I unpack, head down to meet my sister, brother-in-law, and son (who have flown into Newark from Paris for a 6-day stay, arriving an hour ahead of me), and we go to dinner at Joanna’s Restaurant, an Italian restaurant on the corner of 92nd and Madison, on street level in the hotel building. It’s not part of the hotel — there’ so interior entrance, as there is to Sarabeth’s, another restaurant in the building. The hotel entrance is on Madison, maybe 20 yards north of the corner; the restaurant entrance is on 92nd, 10 yards east of the corner.

My nephew and I both have the veal parmagiana, which comes with spaghetti or vegetables. We take spaghetti. My brother-in-law has the risotto of the day, which comes with chicken and something else, all mixed up and shaped in a cylinder. I should have had that. Lighter, tasty. My sister has a chicken dish that also looks good. My mixed green salad to start was excellent, as was the bread. I skip dessert. Everyone else has sorbet — raspberry or mango. Halfway through the meal, heavy showers move in, with lightning and thunder at one point, accompanied by heavy winds, and the showers just keep falling, so finally we make a dash out the door and around the corner into the hotel, soaked even after just a short run. It wis 9:30, or 3:30 AM Paris time. I don’t know how they have stayed up. We check out my nephew’s room, then I see the suite, then they got to see my room. My nephew’s single is larger than mine, with a bigger bed, lots more breathing room. Moving seems like a good idea.

The rain has delayed the start of game 3 of the World Series. I eventually watch some, but give up after 4 innings, browse the internet for a while, and go to bed. In my browsing, I discovered that my airplane companion 4B really is at UW, artist-in-residence in the School of Drama. I should have talked to him. Stupid of me.

In the morning I discover my room’s one strong point — windows on 3 sides and lots of light. The sky is blue, the sun is out, it’s a beautiful day, I’m above the nearest buildings, I can see north and east (the third window, to the south, looks back to another window, by the stairway and elevator). And the bathroom has an east-facing window as well, a big one, in the shower. Maybe I should stay put.

Complimentary continental breakfast is served on the second floor, 7:30 to 9:30. I check it out at 9:15 and it looks more than ample. Bagels, muffins, apples, oranges, bananas, a toaster, orange juice. Oh, coffee too, but I don’t drink it, so I don’t care. And hot water for tea. And copies of the Sunday NYT. I toast my bagel, grab a seat, look at the paper, and eat. Around me I hear an assortment of languages — English, Spanish, French. Maybe Italian farther away, or maybe not. I come back up, start writing this absurd post, having decided I’m not going to pack up and move, but then I decide I may as well ask what my options are, so I call the front desk. I say I like being on a high floor with light, so if I can’t get that, I’ll stay put. He tells me 7 is the highest floor, since 8 and 9 are under renovation. He promises to call back, but he doesn’t, and we’re heading out at 11:15, so at 11:10 I go down to talk to him. He was busy, apologizes for not calling, says there’s a single that’s larger on the 6th floor, offers to show it to me. I mention my nephew’s room, he says yes it’s the mirror image of that, interior view. (Some rooms have windows facing windows of other rooms through little light shafts.) I say forget it, I kind of like my room, even if it’s way small. He says yes, lots of people like the 01 rooms for that reason. So that’s settled. I’m happy. I can see in 2 1/2 directions, which beats looking into someone else’s window. Plus, it’s quiet, the far side from Madison and 92nd, very little street noise.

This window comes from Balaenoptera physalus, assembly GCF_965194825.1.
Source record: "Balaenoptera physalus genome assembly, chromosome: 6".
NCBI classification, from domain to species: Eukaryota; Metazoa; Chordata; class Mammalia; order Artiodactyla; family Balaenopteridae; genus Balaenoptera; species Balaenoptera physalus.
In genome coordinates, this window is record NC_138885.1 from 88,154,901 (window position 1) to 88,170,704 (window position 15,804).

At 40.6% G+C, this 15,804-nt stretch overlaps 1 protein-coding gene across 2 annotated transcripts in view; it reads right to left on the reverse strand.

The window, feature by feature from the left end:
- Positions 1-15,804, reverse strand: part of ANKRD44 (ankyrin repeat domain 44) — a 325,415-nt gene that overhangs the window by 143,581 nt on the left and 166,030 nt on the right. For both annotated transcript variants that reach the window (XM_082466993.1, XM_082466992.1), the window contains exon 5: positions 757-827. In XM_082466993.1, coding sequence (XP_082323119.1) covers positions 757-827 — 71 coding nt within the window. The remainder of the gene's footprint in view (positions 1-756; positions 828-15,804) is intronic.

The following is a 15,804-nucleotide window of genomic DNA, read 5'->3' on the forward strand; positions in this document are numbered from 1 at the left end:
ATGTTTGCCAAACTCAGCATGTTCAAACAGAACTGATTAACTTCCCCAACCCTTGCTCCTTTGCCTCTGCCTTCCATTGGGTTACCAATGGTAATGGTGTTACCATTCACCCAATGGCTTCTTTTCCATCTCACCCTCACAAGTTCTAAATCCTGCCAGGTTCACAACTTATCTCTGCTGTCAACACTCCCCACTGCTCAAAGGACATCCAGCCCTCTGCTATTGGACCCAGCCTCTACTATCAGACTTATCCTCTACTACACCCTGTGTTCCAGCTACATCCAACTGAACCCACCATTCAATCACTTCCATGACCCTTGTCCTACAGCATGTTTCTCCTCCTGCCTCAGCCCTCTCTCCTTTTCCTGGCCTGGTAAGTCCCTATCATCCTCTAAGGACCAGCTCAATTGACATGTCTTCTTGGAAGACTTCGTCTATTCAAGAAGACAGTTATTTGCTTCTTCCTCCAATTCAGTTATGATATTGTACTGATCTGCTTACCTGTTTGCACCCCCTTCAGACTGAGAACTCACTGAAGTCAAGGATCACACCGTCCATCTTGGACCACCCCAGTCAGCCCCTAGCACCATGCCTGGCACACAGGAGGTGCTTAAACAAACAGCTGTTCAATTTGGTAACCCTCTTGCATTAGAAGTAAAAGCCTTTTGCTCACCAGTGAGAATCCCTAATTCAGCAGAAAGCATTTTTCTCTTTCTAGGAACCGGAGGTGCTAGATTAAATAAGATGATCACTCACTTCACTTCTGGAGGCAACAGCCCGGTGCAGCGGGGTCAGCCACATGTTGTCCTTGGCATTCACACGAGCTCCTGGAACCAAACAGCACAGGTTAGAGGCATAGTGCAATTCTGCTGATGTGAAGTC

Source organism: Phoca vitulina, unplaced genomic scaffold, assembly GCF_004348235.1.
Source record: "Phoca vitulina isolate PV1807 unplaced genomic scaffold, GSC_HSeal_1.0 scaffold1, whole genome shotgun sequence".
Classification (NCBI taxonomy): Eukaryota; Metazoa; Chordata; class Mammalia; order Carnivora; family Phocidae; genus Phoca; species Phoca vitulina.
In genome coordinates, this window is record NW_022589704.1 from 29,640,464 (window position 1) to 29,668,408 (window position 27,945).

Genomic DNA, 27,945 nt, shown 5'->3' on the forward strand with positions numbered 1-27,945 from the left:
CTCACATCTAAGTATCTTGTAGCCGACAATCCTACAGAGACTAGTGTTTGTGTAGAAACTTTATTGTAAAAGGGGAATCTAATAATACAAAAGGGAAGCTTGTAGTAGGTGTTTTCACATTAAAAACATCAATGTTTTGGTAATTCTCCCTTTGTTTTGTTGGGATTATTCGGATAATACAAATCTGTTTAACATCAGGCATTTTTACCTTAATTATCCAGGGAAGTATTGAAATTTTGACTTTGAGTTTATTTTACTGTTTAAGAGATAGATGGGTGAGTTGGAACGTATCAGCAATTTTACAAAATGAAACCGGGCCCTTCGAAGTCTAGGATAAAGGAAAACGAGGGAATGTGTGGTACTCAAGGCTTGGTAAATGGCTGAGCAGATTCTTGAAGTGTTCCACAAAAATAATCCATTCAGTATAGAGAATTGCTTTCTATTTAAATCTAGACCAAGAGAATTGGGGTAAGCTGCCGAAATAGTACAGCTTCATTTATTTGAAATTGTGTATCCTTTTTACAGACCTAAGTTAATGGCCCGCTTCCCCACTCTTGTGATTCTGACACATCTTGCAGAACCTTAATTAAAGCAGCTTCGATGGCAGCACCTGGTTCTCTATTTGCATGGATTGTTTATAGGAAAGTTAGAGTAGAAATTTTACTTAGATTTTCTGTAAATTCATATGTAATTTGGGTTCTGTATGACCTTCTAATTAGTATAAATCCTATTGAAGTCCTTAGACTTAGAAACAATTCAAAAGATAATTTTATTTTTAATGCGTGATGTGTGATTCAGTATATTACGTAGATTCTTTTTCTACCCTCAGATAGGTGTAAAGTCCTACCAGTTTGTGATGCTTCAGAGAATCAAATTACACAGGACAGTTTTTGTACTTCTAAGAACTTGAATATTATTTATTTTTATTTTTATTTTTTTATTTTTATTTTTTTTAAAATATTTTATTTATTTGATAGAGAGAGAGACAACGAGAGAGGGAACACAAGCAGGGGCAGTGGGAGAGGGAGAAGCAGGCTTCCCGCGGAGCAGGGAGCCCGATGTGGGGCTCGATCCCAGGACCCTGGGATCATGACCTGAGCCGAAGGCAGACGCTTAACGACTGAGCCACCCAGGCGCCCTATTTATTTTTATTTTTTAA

That’s that — I’ve arrived in New York and settled in for my short visit. Now it’s time to see family.

Categories: Travel
  1. No comments yet.
  1. December 16, 2008 at 6:27 AM

Leave a Reply

Please log in using one of these methods to post your comment:

WordPress.com Logo

You are commenting using your WordPress.com account. Log Out /  Change )

Google photo

You are commenting using your Google account. Log Out /  Change )

Twitter picture

You are commenting using your Twitter account. Log Out /  Change )

Facebook photo

You are commenting using your Facebook account. Log Out /  Change )

Connecting to %s

%d bloggers like this: